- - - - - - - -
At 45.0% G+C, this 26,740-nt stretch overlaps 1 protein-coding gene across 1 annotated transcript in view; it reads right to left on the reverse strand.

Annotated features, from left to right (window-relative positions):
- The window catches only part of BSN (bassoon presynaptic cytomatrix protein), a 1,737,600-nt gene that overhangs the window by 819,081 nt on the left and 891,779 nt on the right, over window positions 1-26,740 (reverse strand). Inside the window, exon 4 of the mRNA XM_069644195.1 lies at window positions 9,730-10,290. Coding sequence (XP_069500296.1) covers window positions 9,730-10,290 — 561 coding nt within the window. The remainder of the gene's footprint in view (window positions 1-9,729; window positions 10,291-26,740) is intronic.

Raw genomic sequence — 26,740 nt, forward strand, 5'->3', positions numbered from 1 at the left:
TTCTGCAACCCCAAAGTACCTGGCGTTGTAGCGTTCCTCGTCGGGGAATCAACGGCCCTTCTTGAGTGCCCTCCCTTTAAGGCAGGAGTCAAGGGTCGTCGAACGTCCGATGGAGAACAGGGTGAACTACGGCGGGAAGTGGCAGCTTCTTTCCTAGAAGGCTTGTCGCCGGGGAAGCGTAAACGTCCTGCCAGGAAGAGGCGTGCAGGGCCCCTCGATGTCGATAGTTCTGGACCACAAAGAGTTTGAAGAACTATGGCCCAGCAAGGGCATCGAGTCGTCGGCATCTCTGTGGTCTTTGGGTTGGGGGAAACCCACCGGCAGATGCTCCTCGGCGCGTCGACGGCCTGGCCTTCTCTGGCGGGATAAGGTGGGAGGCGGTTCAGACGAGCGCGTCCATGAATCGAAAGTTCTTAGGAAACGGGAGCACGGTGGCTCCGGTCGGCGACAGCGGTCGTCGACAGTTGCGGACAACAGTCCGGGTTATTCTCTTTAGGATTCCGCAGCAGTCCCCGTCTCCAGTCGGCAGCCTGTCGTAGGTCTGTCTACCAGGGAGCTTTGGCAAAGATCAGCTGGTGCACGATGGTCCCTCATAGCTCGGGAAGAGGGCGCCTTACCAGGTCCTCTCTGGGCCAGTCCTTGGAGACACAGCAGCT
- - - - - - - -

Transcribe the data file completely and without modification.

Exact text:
At 45.0% G+C, this 26,740-nt stretch overlaps 1 protein-coding gene across 1 annotated transcript in view; it reads right to left on the reverse strand.

Annotated features, from left to right (window-relative positions):
- The window catches only part of BSN (bassoon presynaptic cytomatrix protein), a 1,737,600-nt gene that overhangs the window by 819,081 nt on the left and 891,779 nt on the right, over window positions 1-26,740 (reverse strand). Inside the window, exon 4 of the mRNA XM_069644195.1 lies at window positions 9,730-10,290. Coding sequence (XP_069500296.1) covers window positions 9,730-10,290 — 561 coding nt within the window. The remainder of the gene's footprint in view (window positions 1-9,729; window positions 10,291-26,740) is intronic.

Raw genomic sequence — 26,740 nt, forward strand, 5'->3', positions numbered from 1 at the left:
TTCTGCAACCCCAAAGTACCTGGCGTTGTAGCGTTCCTCGTCGGGGAATCAACGGCCCTTCTTGAGTGCCCTCCCTTTAAGGCAGGAGTCAAGGGTCGTCGAACGTCCGATGGAGAACAGGGTGAACTACGGCGGGAAGTGGCAGCTTCTTTCCTAGAAGGCTTGTCGCCGGGGAAGCGTAAACGTCCTGCCAGGAAGAGGCGTGCAGGGCCCCTCGATGTCGATAGTTCTGGACCACAAAGAGTTTGAAGAACTATGGCCCAGCAAGGGCATCGAGTCGTCGGCATCTCTGTGGTCTTTGGGTTGGGGGAAACCCACCGGCAGATGCTCCTCGGCGCGTCGACGGCCTGGCCTTCTCTGGCGGGATAAGGTGGGAGGCGGTTCAGACGAGCGCGTCCATGAATCGAAAGTTCTTAGGAAACGGGAGCACGGTGGCTCCGGTCGGCGACAGCGGTCGTCGACAGTTGCGGACAACAGTCCGGGTTATTCTCTTTAGGATTCCGCAGCAGTCCCCGTCTCCAGTCGGCAGCCTGTCGTAGGTCTGTCTACCAGGGAGCTTTGGCAAAGATCAGCTGGTGCACGATGGTCCCTCATAGCTCGGGAAGAGGGCGCCTTACCAGGTCCTCTCTGGGCCAGTCCTTGGAGACACAGCAGCT